Integrated molecular profiling of juvenile myelomonocytic leukemia

Integrated molecular profiling of juvenile myelomonocytic leukemia
JMML is a rare myeloid neoplasm with few therapeutic options. The majority of cases are driven by mutations in the RAS pathway and several molecular and clinical prognostic markers are known. This research group used multi-omic profiling to find driver events in the ~20% of patients without RAS mutations and to identify new prognostic markers.
150 children were included in this study although not all patients were evaluated by each modality. The majority of data was generated through high-throughput exome sequencing, high-throughput mRNA sequencing, and a DNA methylation array (the now-defunct Illumina 450K array).
1) Three children without RAS pathway mutations were found to have ALK (n = 2) or ROS1 (n = 1) fusions. Crizotinib (a TKI effective against ALK and ROS1 activity) decreased proliferation in cell lines obtained from these patients. One patient with an ALK fusion and refractory disease had a clinical response to Crizotinib bridging her to transplant.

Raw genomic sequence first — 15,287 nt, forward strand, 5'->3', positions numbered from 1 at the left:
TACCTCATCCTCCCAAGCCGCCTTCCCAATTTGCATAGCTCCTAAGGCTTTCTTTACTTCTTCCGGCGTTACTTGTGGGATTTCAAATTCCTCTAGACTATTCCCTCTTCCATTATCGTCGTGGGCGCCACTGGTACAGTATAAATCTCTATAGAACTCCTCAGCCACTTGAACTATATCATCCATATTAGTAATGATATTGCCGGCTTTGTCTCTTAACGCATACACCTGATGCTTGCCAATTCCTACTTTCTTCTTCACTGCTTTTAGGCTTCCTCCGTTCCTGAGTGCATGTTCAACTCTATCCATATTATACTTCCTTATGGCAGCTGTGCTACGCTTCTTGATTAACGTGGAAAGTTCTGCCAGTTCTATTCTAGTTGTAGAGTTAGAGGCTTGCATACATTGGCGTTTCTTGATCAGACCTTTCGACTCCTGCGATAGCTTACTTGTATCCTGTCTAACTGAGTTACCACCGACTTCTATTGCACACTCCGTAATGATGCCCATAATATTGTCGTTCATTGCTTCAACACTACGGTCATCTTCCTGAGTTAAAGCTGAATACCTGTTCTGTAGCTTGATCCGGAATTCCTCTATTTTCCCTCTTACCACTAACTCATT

2) The group identified 2 DNA methylation profiles and 4 RNA expression profiles. LIN28B (a developmental gene involved in microRNA activity and affected in multiple cancers) was both differentially methylated and expressed. The "hypermethylation" profile and "AML-like" profile both carried poor prognosis.
When creating tumor profiles using genome-wide data such as DNA methylation or RNA sequencing, investigators must make many choices (e.g. how to normalize and filter the data, which coordinates to use, how to define a subgroup etc). In this study, the selected sequencing methodology is debatable, so analyses can only be considered robust if they are convincingly replicated - otherwise they may be artifacts of upstream analytical decisions
This is a thorough analysis of a large number of JMML cases. The finding of ALK/ROS1 fusions - even though rare - should prompt us to look for these fusions in our refractory patients keeping in mind the possible use of targeted agents. The DNA methylation and expression profiles require replication before integration with clinical decision making.